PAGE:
These conversations allow you to ask for assistance. Does your former colleague know of a lead in their company? Does your friend you haven’t spoken with in six months know a leader at a growing company that needs your skillset? Be polite, know what you are looking for, and don’t be afraid to ask for help goes a long way.
The circumstances of your exit from the company are bound to come up in these meetings. Consider tone and presentation when speaking about your experience. Be truthful, but not overly negative. If there were legitimate problems in your previous role, make sure to present them in a way that doesn’t show bitterness or resentment. It’s good to practice this now, as it will show in interviews and could taint how others perceive you.
You just stumbled into the locker room. You’re reviewing the first half of the game and need a gameplan. The coach says, “the game is far from over.” You may be behind, but not out. What’s the new you like? You’ve received the gift of halftime.
Take the Opportunity / Side Hustle
A phrase that seems true for everyone you meet is: “When you’re young and have the time to do what you love, you don’t have the money. When you’re older you have the money, but don’t have the time.” Being out of work is a potential opportunity to take advantage of having time and money. Pick up a hobby, travel, volunteer, or try something completely new.
For Craig it was writing. He had always enjoyed writing small blog entries and spent time during his self-reflection time to write a series of articles about his experiences — what has worked and what has not. He published them on his blog, Twitter, and LinkedIn, and people read them! That was a great feeling! It helped validate that his experiences and insights could be valuable to others. This hobby eventually turned into a paid side hustle through freelancing! An excellent opportunity to expand his knowledge, do something he enjoyed, and make a little extra money.
Whatever your passion, take the opportunity. Turn the negative of unemployment into a positive experience.
Reviewing your life
This is a natural time to reflect on you Your inner-self and/or the faith you hold. Are you whom you want to be? Rarely can we answer an emphatic, “yes!”
What do you want to do, work-wise? This is a scary question, what if you make a mistake? What if you get fired/laid off (again)? If so, how will you respond to the next employer who notices a pattern of layoffs. Would they become suspicious? Would they believe you?
Use resources, ask questions, learn from peers, read online reviews, attend career fairs, and shadow others in their jobs. Over time, you will discover the skills you want to emphasize. It may surprise you.
Jeff dabbled in various areas and enjoyed areas he never considered before. He found a love for both writing customer content (right brain) and root cause analysis and process optimization (left brain)! Undoubtedly there isn’t a role called Operations and Customer Content Director. However, that took much trial and error to understand. We rarely figure out our career path in a weekend.
What personal changes do you want to make? Are you happy with the way you are? Maybe you want to tweak how you behave, how you react to situations (good or bad), or your day-to-day structure. Maybe you have a grave inability to tell others “no.”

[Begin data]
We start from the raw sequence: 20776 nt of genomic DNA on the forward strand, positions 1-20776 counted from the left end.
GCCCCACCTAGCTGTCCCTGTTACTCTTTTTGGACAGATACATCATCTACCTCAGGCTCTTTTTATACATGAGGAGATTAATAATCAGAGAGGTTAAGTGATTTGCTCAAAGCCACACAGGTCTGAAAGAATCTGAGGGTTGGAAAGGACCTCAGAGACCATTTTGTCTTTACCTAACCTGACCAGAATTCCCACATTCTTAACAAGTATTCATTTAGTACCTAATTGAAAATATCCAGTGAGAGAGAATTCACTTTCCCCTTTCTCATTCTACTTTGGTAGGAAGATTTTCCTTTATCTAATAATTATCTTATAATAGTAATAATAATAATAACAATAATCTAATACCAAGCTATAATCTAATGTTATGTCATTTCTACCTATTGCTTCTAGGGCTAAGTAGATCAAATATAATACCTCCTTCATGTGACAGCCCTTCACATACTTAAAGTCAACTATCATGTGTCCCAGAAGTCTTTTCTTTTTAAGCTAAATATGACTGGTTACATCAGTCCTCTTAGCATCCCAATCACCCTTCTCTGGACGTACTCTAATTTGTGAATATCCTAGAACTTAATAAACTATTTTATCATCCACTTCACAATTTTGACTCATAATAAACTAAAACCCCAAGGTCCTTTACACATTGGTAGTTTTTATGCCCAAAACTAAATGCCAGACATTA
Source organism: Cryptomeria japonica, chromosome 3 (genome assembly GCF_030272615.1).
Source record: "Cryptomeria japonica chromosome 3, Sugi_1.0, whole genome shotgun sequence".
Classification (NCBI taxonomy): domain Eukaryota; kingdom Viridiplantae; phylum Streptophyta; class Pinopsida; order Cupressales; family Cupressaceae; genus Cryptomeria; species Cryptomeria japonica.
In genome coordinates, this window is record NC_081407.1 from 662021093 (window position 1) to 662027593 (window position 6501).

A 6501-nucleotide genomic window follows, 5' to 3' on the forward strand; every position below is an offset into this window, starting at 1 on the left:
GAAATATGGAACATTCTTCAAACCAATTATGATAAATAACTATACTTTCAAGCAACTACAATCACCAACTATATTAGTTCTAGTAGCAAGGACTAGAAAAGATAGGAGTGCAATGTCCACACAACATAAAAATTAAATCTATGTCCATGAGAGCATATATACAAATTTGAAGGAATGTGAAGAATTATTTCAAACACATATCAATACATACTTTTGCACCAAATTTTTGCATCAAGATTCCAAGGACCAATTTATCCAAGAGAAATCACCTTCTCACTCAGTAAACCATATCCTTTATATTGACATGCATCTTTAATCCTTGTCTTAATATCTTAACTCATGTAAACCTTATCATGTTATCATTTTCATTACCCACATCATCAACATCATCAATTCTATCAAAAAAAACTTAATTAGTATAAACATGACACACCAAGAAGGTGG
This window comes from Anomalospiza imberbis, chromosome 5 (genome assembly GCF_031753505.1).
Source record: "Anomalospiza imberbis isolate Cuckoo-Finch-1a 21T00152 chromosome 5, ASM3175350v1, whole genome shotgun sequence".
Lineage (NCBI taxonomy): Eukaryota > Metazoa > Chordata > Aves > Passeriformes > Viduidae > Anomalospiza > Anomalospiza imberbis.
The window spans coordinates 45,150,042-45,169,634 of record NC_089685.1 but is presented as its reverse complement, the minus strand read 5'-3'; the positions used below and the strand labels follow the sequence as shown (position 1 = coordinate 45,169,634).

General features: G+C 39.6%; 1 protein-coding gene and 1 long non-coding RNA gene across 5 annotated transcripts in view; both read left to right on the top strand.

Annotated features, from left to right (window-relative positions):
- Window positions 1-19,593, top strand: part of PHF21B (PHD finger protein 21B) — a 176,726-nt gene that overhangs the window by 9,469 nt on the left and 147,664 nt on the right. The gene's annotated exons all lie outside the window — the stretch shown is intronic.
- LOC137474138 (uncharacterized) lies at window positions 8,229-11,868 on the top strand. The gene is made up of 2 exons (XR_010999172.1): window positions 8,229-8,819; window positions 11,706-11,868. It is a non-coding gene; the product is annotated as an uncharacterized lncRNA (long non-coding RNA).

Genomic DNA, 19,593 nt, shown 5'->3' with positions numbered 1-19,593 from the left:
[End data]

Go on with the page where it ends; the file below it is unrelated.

Is your body healthy? Have you been even slightly envious when you ask someone, “So what are your hobbies?” and they respond with “oh I love hiking, backpacking, running, yoga, badminton, ….”? We have. After finding himself without a job, Jeff started jogging and is now significantly healthier than he has been in years. This derived from asking, “what does this circumstance make possible?”
You’ve likely considered your toxic (or semi-toxic) relationships. Which to ditch and which to invest in? Reflect on your real friends: Those that stick with you when you have nothing to offer. The ones who stop responding or only respond with, “well bummer, that sucks.” may only be interested in reciprocity. However, those who reach out, check in, help you network, encourage you, and lovingly admonish you when they know they don’t get anything in return are the people you should remember and cherish.
Learn to Introduce Yourself Again
Who are you and what do you want? Once you know, how do you tell people? When Craig was out of work, a mentor of his advised to have three introductions:
- 30-second intro
- Used as an elevator pitch about yourself
- Answer these questions: Who am I? Why am I talking to you? What am I looking for?
- Use this for networking events, conferences, bumping into someone at a coffee shop, etc. to help quickly and confidently get across your situation
- Two-minute intro
- Use this for a phone interview, or when someone asks you about yourself
- How did you get into your field? What type of education do you have? What are your strong skills, and how did you develop them over your career?
- “Five” minute intro
- This is for the in-person interviews
- It isn’t exactly five minutes, but it is longer than #2 and is meant to show the self-reflection, growth of your skills, and value you can provide to a role
- Talk about tough problems you have solved, or how your skills transfer from a previous role into a new one
- This intro format is especially important if your path takes you on a career or industry change, you need to tell your story
- 30-second intro
* * *
Loss. It’s not easy, no matter how much we reframe or reassess. We can’t change the past, but we can learn from it. When we don’t learn from our past, we’ll likely repeat it. Many people get fired; you’re not unique (sorry). This isn’t something to lie about or hide. Be truthful. Be able to explain it. Move on.
There can be significant joy, freedom, and thrill in newness. Remember the pruning analogy in Jeff’s story? That deep and seemingly hurtful pruning yielded the biggest crop of grapes and made delicious wine (and won a local award, too!). That metaphor can serve us well. Use your time well to figure out what to do when you find yourself unemployed.
Customer Success and Operations at GitLab Inc.
Director of Support at Arctic Wolf Networks